The next two decades saw Boulez conducting Ensemble intercontemporain, a return to opera, co-founding of the City de la Musique and Lucerne Festival Academy, amongst other activities. Age eventually caught up with Boulez, and he passed away on 5 January 2016 at his home in Baden-Baden, 4 years after his last appearance as a conductor.
It is hard to imagine contemporary music of the past century without Boulez and the institutions that he founded or co-founded. We acknowledge him today as a composer and conductor, but he often also wore the hats of administrator, activist, advocate and pedagogue. And precisely because of the cultural and musical forces he worked ceaselessly to set in motion, we can’t yet proclaim “Boulez is also dead”.
Deeper with Dérive I
contributed by Christopher Johann Clarke Shirui
“I did not want to follow the example of our dear J.Cage. But now, in the silence of your studio, you can hear the score and imagine a perfect performance. Why Dérive? Because it is a deviation of a sort on some chords and rhythms of Répons.”
A whimsical snippet from Boulez’s letter to the work’s dedicatee, Sir William Glock — the innovative former BBC Controller of Music, who, in 1984 (the year of the piece’s premiere), was taking his leave from the position of Artistic Director of the Bath Music Festival.
Premiered on 8 June 1984 in London, the piece was written, as the above suggests, as a derivative of another piece — Répons, whose first version was performed in the same year. Four years later, Boulez composed a follow-up piece, Dérive II (revised in 2006), after which the original Dérive came to be known as Dérive I.
The number 6 to Dérive I is like what the number 7 is to Rituel, a work for large chamber ensemble written in 1974-75 in memory of conductor/composer Bruno Maderna. The number is an ever-present cipher infused into every level of structure. Starting from a fragment of Répons, Dérive I uses the same six pitches as its starting point, a musical code which denotes the last name of Paul Sacher, a legendary musical benefactor and patron who commissioned many notable works in the 20th century, including Mystère de l’Instant (Henri Dutilleux) and Divertimento for Strings (Béla Bartók). The six notes which make up the series are E-flat, A, C, B, E, D spells Sacher’s name. The E-flat is represents S (via the German notation Es), the B denotes H (also via German notation), and the D denotes R (via re of solfège).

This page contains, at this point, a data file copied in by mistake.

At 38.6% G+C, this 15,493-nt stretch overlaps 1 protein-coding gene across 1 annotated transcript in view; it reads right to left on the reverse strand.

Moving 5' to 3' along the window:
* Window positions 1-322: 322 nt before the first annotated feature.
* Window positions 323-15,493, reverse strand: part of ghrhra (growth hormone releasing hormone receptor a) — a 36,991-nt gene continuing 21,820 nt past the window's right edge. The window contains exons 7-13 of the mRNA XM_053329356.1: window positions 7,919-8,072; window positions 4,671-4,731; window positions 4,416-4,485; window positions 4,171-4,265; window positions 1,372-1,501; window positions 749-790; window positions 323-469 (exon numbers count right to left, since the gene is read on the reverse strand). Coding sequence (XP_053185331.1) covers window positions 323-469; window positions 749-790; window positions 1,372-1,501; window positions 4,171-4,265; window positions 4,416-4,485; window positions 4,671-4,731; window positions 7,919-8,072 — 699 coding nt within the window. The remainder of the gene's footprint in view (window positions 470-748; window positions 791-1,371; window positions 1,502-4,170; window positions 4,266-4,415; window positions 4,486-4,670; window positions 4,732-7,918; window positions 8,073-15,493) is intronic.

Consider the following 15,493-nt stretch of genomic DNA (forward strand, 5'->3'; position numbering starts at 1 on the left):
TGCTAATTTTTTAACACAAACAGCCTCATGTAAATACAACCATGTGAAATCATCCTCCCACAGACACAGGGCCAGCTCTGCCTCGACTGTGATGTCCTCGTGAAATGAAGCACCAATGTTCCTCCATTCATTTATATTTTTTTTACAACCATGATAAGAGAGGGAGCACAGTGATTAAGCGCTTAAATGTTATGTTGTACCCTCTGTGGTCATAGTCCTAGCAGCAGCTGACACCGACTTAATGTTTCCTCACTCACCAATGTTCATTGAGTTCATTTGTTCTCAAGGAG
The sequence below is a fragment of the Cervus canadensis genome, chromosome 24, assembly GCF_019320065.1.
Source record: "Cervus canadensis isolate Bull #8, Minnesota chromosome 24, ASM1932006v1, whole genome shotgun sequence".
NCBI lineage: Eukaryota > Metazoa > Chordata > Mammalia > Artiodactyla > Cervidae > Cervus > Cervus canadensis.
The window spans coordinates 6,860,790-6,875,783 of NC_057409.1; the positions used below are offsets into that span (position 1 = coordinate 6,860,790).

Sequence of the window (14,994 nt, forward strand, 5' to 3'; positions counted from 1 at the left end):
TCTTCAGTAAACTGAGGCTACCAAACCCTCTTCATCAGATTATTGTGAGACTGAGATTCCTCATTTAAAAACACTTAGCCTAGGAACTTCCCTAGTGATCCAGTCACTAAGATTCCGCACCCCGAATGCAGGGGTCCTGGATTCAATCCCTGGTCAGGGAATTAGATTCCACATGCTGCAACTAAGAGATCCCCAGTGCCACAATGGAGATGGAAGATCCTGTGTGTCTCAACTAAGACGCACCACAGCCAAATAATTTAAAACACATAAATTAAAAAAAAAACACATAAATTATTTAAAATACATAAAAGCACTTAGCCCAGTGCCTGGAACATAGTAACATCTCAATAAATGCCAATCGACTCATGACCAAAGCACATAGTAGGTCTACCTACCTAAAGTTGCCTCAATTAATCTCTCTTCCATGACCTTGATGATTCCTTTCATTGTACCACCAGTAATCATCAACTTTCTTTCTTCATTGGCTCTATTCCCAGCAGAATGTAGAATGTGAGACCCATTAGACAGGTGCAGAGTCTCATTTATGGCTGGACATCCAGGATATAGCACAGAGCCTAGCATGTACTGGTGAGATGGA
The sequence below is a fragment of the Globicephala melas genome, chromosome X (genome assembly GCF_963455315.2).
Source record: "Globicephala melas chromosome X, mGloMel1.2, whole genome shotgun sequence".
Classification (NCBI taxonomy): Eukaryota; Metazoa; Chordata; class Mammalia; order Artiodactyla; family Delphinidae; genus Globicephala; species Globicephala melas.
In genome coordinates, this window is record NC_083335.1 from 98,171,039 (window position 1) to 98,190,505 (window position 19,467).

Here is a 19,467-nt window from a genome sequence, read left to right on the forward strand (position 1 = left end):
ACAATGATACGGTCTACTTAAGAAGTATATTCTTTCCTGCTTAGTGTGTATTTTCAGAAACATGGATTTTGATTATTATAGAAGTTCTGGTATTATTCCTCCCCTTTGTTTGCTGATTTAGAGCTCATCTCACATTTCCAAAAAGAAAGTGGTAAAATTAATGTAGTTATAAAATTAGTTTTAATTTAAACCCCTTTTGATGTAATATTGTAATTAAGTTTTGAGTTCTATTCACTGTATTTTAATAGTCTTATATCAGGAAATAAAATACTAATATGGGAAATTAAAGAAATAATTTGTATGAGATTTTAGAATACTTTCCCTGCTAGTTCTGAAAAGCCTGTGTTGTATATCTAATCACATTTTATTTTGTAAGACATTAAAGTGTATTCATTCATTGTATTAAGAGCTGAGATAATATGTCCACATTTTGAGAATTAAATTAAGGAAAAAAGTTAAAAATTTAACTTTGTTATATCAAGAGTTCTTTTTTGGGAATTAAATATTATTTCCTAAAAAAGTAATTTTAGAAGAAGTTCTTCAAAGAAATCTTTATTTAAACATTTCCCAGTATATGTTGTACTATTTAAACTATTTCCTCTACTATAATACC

Boulez generates six sets of pitches based on the intervalic distance between the notes — to which he assigns fixed voicings. The work moves through these six harmonic spaces in constant alternation with two distinct and contrasting sections. Smooth and striated time oppose the vertical and horizontal dimensions, these fixed reservoirs of harmonies serve as a backdrop for scintillating ornamentation and dense realisations of sound worlds.
The pulse of the work is very slow (around 44BPM) but the surface of the music is different. It is decorated with series of grace notes, some a dozen or more notes long, carrying us from one beat to the next. In speaking about the piece at a workshop in Halifax, Nova Scotia (Canada) in 1991, Boulez stated:
“I must be able to hear the long [notes] — of course there are ornaments, ornaments and more ornaments — but I must be able to hear these quarter note, yes? Like a clock, yes, a slow clock, but still a clock”.
The clock is in the background, veiled by lush harmonies and arabesques, but she is holding the whole show together.